Finally, there's Brain Pickings. On the Google search page it's described as "an inventory of cross-disciplinary interestingness, spanning art, science, design, history, philosophy, and more." It's another serendipitous find, this time from a review of Lisa Randall's new book, Dark Matter and the Dinosaurs: The Astounding Interconnectedness of the Universe in the New York Times, by Maria Popova who edits Brain Pickings. (The link is to her review on the blog.) The Times always posts its authors' credentials, and Popova's included this organization. The articles on the page are interesting and seductive, and many of them are imaginatively illustrated. In fact, there's even a chart of 7 Life-Learnings from 7 Years of Brain Pickings, Illustrated. And by now, you all know how fond I am of charts and maps.

Image notes: all images were acquired from The Public Domain Review, as noted above.

Wednesday, July 22, 2015

Beginning Again

Over the last few years I've had little time for messing about in blogs, and this one has suffered more than the others. But I "retired" at the end of the Spring Quarter, and am now teaching part-time where I've spent the last twenty years as a full-time faculty member.

What this means is that I'm out of excuses. And because my interests in the oddities of human materialism hasn't abated one single bit, I fully intend to get back to documenting my discoveries in the Cabinet. I keep running into amazing, interesting, troubling, astonishing (enter more adjectives here) things in my often random travels through the 'verse--especially since I've become a full-fledged MOOC junkie. The most recent effort was a course on Sagas and Space sponsored by the University of Zurich through Coursera.  It focused on Norse sagas and the concept of space recorded in them; the material was fascinating and did more to kickstart my aging brainwaves than anything in recent memory. The opening image is a tribute to the experience: a sea monster (a whale being attacted by orcas?) from Olaus Magnus's very early map of the north, the Carta Marina.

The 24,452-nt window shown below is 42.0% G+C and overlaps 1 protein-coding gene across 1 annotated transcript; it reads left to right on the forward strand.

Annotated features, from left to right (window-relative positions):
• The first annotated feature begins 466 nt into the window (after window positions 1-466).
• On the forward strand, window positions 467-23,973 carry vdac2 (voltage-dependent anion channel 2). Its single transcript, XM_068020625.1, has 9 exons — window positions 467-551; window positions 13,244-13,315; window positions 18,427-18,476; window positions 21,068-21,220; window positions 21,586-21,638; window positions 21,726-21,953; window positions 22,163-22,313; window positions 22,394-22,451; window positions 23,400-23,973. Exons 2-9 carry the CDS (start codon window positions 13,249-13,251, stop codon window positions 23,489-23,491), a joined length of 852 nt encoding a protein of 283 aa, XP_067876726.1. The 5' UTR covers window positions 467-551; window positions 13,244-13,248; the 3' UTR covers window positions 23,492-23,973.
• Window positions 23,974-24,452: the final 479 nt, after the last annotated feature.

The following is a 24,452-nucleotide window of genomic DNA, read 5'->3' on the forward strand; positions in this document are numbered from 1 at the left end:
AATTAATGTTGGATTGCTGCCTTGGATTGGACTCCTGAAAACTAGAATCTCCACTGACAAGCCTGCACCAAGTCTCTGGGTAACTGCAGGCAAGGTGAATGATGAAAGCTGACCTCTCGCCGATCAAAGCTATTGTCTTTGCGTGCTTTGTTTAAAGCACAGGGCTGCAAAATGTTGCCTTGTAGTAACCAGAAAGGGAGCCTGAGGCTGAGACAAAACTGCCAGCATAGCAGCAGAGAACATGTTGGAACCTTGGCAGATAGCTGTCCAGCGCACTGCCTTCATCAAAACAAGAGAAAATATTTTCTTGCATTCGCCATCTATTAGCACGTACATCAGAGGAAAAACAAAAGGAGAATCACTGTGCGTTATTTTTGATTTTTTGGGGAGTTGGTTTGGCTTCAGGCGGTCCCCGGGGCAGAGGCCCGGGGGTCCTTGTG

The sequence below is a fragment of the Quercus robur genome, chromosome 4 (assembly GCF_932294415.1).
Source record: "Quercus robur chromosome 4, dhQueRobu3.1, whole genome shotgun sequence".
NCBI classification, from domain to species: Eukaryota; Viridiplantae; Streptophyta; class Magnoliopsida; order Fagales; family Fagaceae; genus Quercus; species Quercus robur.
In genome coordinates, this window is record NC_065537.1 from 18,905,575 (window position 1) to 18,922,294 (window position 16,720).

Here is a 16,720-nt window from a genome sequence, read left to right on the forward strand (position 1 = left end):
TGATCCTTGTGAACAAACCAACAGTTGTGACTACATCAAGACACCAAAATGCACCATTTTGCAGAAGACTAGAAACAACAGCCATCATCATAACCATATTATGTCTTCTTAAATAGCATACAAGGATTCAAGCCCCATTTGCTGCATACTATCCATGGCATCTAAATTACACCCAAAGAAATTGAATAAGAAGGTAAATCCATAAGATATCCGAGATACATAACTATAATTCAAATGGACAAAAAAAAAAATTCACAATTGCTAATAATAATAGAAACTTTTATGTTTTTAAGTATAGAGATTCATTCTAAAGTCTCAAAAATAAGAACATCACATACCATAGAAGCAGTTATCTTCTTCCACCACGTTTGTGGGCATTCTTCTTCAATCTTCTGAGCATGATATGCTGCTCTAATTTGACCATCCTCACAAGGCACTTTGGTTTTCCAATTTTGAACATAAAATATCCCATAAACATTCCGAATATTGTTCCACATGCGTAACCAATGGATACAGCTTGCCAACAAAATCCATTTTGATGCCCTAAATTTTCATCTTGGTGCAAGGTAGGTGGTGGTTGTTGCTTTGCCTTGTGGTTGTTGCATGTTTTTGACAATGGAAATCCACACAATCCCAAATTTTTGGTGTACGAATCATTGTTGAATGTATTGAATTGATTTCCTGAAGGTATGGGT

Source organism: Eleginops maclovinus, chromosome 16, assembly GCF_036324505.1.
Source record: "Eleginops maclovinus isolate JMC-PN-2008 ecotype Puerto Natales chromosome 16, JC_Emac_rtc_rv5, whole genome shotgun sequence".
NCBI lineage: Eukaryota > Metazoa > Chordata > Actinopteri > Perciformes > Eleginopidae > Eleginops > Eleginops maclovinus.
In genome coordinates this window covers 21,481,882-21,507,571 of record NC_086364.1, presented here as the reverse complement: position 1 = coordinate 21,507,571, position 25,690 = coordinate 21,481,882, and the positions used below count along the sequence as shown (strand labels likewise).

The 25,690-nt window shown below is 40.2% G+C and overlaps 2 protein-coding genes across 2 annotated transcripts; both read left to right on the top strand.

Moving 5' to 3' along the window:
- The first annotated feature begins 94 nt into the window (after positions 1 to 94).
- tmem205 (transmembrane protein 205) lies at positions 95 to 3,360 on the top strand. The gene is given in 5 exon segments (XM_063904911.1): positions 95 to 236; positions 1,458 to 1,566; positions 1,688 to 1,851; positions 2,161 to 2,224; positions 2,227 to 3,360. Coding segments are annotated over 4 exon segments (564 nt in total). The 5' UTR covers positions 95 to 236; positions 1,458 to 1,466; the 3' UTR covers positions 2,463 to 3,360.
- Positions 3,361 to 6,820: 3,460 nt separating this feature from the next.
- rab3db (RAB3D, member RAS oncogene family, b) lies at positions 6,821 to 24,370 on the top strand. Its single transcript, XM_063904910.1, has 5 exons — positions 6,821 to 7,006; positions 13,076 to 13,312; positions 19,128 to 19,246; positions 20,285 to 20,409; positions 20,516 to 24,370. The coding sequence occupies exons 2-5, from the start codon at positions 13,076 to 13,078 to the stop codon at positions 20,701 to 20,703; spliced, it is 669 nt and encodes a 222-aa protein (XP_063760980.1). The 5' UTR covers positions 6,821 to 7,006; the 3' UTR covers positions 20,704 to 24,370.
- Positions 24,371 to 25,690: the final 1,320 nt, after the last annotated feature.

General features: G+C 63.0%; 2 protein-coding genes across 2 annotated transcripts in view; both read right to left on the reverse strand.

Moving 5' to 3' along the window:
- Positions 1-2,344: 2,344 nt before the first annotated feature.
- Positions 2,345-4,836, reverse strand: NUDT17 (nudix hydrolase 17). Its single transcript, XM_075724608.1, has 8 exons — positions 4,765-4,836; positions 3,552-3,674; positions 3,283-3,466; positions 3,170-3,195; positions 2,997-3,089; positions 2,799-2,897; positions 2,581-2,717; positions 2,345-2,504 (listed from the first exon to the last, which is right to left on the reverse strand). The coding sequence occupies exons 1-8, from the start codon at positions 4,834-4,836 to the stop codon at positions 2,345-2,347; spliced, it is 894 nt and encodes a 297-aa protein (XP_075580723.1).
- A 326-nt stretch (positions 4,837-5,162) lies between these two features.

I loved the course's structure (it was only eight weeks long) and the fact that I got to learn stuff I never really imagined was out there.  It tied in well with both my interest in William Morris (he translated a number of Icelandic sagas) and in maps, and reminded me why I started writing this blog in the first place. Not only that, it will help me set my students straight about Marvel's version of the Norse cosmology when next I get to teach the Myth class (maybe once a year now).

So now things are really coming together. I've spent the last couple of hours cleaning up the rolls on the sidebar, and have eliminated a couple of categories and several now-defunct blogs.  A few I was reluctant to eliminate altogether, even though they're no longer active, so I created an archive to house them. In future I'll update the lists with some of my new discoveries, but will leave you with this morsel discovered during the Sagas and Space adventure: The Monstrous Sea Pig from Idols of the Cave (recently added to the blog roll).

More sooner, rather than later. 

Image credit: Wikimedia Commons, uploaded by OlofE.